‘Lost’ blogging: bored already


Man, it must be me. I was all excited that Lost was coming back, couldn’t wait to find out what was gonna happen — wormholes! conspiracies! polar bears! — and by about half an hour into last night’s two-hour series premiere, my mind was already wandering.
Oh, those first 10 minutes were indeed awesome. The clock at 8:15? *snort* The Dharma training film guy has a baby! Who is it? It’s gotta be someone we know, right? “The island’s hostile indigenous–” Hostile indigenous what? “It’s going to allow us to manipulate time.” I knew it! Jeremy Davies in the past! Locke gets time-jumped! Everybody gets time-jumped!

That’s when I started not caring. I didn’t realize that’s what was happening at first. I just wasn’t involved enough after that to give the show my undivided attention. Oh, look, Locke found the drug plane! Oh, look, it’s imaginary Anna Lucia! Oh, look, they’re back to making fire with sticks on the beach! Yeah, and…

The things I was thinking about were: Who wants Aaron’s blood sample?… I’m confused about where everyone is in time… Ah, flaming arrows — way to pick off the nonspeaking-role survivors and cut back on production costs.

In other words: I was thinking about puzzles, not about people. I realized that I’ve stopped caring about these characters as people and started being annoyed by them as collections of quirks. Yeah, we get it: Sawyer is the guy who makes up funny/mean nicknames for people. Cuse and Lindelof seemed so proud of this on the recap hour that preceded the new episodes. But don’t they realize that this is all that Sawyer is about anymore? And that’s really boring.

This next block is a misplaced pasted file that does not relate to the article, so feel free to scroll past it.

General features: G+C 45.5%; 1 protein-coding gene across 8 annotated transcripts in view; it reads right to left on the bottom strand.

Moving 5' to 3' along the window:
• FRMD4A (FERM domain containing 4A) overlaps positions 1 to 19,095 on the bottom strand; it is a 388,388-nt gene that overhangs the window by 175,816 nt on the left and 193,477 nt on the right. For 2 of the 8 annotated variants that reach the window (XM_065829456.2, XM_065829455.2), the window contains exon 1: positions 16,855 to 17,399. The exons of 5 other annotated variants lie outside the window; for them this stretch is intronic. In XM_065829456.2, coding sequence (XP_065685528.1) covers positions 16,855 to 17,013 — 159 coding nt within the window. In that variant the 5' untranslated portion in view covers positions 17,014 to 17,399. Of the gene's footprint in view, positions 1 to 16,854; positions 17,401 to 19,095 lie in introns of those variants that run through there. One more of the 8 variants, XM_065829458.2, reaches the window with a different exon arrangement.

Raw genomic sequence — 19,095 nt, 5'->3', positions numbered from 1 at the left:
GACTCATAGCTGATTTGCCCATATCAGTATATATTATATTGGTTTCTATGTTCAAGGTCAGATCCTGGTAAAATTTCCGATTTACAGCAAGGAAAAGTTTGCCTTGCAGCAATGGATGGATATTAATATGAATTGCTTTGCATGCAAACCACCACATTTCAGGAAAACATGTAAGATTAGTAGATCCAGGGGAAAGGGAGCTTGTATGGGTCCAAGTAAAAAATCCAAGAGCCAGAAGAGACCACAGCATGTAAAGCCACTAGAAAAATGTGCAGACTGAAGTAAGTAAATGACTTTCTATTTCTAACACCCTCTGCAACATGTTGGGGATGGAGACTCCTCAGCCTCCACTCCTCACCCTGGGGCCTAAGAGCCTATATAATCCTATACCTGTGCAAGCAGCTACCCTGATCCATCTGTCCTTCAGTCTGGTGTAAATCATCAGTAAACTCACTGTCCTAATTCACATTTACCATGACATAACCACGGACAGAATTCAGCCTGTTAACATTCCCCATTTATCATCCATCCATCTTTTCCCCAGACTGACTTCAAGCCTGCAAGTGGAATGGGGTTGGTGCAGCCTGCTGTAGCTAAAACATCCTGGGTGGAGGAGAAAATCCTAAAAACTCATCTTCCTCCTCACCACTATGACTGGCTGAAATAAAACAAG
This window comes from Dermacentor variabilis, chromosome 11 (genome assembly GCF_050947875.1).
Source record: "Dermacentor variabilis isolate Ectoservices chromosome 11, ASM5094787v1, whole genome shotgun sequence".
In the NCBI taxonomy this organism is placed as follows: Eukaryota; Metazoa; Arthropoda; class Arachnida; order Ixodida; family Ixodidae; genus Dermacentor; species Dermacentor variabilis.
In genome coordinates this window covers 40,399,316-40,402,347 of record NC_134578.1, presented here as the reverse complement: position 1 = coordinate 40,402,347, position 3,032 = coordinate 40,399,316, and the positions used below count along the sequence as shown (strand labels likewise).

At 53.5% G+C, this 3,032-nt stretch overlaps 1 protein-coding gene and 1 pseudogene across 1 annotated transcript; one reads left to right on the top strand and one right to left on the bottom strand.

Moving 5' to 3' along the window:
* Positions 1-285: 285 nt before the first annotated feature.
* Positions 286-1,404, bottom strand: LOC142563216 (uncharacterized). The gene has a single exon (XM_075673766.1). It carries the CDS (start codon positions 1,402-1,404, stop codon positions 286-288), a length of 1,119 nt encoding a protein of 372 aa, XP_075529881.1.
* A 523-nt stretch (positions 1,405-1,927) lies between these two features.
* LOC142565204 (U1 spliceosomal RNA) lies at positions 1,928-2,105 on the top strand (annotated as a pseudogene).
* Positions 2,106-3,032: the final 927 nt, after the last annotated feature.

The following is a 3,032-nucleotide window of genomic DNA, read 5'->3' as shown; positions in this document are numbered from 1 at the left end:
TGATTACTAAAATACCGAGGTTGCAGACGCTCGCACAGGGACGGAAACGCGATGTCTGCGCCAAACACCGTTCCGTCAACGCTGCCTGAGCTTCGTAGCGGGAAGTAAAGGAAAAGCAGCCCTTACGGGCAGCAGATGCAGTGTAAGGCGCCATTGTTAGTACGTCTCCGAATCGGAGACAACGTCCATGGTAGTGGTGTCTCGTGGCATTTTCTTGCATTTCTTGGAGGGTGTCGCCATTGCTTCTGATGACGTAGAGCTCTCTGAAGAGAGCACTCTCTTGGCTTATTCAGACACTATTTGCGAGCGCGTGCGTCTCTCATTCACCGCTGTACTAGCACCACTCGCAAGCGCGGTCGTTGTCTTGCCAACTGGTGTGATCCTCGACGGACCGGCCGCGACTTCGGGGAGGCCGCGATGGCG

Because when it’s not about people, the puzzles are intriguing for only so long. Which is not very long indeed. If the puzzles — and the answers — don’t keep coming at a very rapid pace, then there has to be something else to be intrigued by… and the characters are not doing it for me anymore. Stuff keeps happening to them, but the stuff that keeps happening isn’t about them. Back in the day, when the flashbacks were driving the narrative, the intrigue was about people — who they were, who they are, who they are becoming. Of course the show could not have continued to flash back — well, unless the creators and ABC had been willing to end the show earlier — but those focus has not been maintained as the show has moved to being about puzzles. And that’s a shame.

I’ll keep watching… for now. I am curious to learn how the puzzles will be resolved. And I’ll likely watch these two premiere episodes again — maybe I was just in a bad mood last night or something. But it seems likely that I’ll be watching with only one eye from now on.

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